1. Governments and funding institutions should strongly support the following:
  1. Long-term monitoring and interpretation with state-of-the-art models of:
  1. radiatively important atmospheric constituents in addition to CO2, including aerosols,
  2. solar irradiance, and
  3. sea lever.
  1. Study and interpretation of the past history of climate and environment, specia1ly regarding interactions among the atmosphere, oceans and ecosystems.
  2. Studies of the effects of atmospheric compostion and of changing climate and climatic extremes on sub-tropical and tropical ecosystems, boreal forests, and on water regimes.
  3. Investigations of the sensitivity of the global agricultural resource base with respect to:
  1. direct effects of increases in atmospheric CO2 and other greenhouse gases,
  2. effects of changes in climate, and
  3. probable combinations of these.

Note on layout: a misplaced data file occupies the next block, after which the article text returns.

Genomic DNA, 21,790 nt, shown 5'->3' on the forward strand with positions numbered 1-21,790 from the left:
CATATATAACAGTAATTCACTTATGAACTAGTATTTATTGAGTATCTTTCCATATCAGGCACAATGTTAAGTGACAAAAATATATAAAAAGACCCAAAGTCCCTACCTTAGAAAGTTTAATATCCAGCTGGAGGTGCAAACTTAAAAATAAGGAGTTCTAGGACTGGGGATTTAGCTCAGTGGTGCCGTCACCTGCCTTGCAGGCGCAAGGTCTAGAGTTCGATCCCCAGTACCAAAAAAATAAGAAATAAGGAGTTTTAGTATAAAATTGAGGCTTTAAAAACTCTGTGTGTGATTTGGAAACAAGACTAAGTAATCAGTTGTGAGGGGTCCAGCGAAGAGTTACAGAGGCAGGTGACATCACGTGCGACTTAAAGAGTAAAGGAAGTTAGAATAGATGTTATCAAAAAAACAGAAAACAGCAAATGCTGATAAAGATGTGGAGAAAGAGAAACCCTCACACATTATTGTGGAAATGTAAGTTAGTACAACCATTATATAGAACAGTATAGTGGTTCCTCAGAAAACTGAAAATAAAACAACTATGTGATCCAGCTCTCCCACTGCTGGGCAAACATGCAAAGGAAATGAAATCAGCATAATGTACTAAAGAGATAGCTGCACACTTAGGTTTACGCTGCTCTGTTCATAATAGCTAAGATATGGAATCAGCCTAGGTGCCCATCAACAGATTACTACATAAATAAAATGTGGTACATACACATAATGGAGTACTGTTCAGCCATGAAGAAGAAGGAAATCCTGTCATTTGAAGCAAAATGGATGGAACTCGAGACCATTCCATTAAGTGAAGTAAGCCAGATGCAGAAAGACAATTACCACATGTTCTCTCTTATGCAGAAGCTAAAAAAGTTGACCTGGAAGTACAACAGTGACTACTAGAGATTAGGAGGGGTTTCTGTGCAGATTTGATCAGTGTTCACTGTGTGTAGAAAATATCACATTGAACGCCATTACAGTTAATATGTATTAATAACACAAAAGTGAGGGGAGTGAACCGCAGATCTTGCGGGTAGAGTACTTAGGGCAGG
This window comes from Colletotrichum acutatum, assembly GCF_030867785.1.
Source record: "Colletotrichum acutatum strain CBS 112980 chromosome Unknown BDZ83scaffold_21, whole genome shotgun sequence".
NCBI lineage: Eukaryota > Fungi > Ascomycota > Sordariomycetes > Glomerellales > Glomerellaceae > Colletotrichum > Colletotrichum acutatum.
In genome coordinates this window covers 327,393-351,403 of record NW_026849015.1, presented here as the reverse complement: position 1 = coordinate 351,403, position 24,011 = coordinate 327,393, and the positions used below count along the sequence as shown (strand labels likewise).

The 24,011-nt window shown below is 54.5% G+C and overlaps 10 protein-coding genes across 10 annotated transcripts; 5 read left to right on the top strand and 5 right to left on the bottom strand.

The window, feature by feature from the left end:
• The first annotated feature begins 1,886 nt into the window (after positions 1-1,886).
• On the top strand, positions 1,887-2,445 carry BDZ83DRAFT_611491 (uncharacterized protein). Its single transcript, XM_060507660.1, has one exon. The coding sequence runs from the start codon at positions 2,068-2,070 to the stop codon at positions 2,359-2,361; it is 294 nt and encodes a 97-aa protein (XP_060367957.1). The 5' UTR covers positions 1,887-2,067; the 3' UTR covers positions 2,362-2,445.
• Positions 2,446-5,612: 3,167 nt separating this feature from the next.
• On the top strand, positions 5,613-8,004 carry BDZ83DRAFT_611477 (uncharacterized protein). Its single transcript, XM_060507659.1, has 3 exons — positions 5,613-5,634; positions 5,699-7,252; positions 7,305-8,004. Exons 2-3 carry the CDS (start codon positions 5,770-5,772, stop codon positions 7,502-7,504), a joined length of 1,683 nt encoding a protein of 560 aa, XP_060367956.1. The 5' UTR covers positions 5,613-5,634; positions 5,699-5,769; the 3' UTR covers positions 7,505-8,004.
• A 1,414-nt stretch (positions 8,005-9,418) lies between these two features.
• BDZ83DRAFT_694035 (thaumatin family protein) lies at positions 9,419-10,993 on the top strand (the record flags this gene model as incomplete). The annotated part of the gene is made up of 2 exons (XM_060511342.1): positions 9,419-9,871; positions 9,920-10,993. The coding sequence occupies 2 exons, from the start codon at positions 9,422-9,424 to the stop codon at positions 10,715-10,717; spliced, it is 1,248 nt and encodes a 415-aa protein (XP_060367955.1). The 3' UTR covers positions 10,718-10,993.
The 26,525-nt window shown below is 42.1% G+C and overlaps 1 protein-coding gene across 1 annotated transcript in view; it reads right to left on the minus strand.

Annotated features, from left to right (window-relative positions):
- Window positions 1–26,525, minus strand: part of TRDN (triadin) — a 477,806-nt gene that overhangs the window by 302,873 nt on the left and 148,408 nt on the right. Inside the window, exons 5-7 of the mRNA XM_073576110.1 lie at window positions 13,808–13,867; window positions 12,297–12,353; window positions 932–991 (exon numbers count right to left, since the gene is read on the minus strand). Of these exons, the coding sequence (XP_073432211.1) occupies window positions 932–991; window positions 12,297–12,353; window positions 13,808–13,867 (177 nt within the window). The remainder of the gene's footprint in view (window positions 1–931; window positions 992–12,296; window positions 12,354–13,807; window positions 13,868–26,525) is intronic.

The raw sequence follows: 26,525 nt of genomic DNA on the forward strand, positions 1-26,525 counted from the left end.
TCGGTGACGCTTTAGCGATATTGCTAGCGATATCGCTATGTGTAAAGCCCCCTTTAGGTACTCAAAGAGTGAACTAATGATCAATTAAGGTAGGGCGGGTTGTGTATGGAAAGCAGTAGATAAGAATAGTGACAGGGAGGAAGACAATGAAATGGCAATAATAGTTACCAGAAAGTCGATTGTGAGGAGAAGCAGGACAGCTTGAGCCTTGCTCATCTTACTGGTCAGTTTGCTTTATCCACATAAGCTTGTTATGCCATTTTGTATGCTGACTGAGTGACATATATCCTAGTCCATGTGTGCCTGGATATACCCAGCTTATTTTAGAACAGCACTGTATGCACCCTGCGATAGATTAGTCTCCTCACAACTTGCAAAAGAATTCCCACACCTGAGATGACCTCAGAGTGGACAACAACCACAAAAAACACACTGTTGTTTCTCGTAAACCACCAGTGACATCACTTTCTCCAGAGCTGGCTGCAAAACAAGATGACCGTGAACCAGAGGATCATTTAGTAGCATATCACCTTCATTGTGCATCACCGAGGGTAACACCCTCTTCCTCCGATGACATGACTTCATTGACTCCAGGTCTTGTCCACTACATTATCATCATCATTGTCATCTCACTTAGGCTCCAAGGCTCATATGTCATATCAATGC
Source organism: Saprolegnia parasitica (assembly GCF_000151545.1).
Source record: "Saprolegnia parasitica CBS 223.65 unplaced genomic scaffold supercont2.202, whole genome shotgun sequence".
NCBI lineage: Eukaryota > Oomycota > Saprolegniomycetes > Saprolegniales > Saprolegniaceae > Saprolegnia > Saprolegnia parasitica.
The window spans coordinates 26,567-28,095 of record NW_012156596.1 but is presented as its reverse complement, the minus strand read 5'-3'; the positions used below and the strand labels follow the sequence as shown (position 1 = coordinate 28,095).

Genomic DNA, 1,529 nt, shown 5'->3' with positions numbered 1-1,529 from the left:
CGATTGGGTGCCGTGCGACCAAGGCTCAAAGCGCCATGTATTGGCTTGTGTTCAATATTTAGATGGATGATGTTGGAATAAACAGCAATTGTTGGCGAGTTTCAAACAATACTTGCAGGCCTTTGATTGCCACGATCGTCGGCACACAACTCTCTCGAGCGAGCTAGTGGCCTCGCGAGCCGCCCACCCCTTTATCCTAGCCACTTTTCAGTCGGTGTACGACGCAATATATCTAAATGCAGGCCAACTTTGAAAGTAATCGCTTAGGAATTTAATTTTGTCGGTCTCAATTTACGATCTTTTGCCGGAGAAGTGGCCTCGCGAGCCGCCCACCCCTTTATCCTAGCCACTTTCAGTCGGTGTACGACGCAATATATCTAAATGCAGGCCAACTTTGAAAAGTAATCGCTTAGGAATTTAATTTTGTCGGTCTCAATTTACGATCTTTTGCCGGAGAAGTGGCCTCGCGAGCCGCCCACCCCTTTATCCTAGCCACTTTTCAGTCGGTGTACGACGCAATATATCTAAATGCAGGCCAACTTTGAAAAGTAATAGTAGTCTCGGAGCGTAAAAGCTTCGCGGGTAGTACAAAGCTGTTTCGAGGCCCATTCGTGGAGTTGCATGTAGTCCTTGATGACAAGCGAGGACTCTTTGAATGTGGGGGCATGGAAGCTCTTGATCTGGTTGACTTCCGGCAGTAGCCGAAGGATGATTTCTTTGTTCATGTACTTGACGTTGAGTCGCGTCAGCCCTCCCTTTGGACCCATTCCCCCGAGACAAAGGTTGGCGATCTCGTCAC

1. Evaluation of social and economic impacts of sea-level rises.
  2. Analysis of policy-making procedures under the kinds of risks implied by a significant greenhouse warming.
  1. UNEP, WMO and ICSU should establish a small task force on green- house gases, or take other measures, to:
  1. Help ensure that appropriate agencies and bodies follow up the recommendations of Villach 1985.
  2. Ensure periodic assessments are undertaken of the state of scientific understanding and its practical implications.
  3. Provide advice on further mechanisms and actions required at the national or international levels.
  4. Encourge research in developing countries to improve energy efficiency and conservation.
  5. Initiate; if deemed necessary, consideration of a global convention.


World Meteorological Organisation (WMO) (1986) Report of the International Conference on the assessment of the role of carbon dioxide and of other greenhouse gases in climate variations and associated impacts, Villach, Austria, 9-15 October 1985, WMO No.661.

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The electronic version of this publication has been prepared at
the M S Swaminathan Research Foundation, Chennai, India.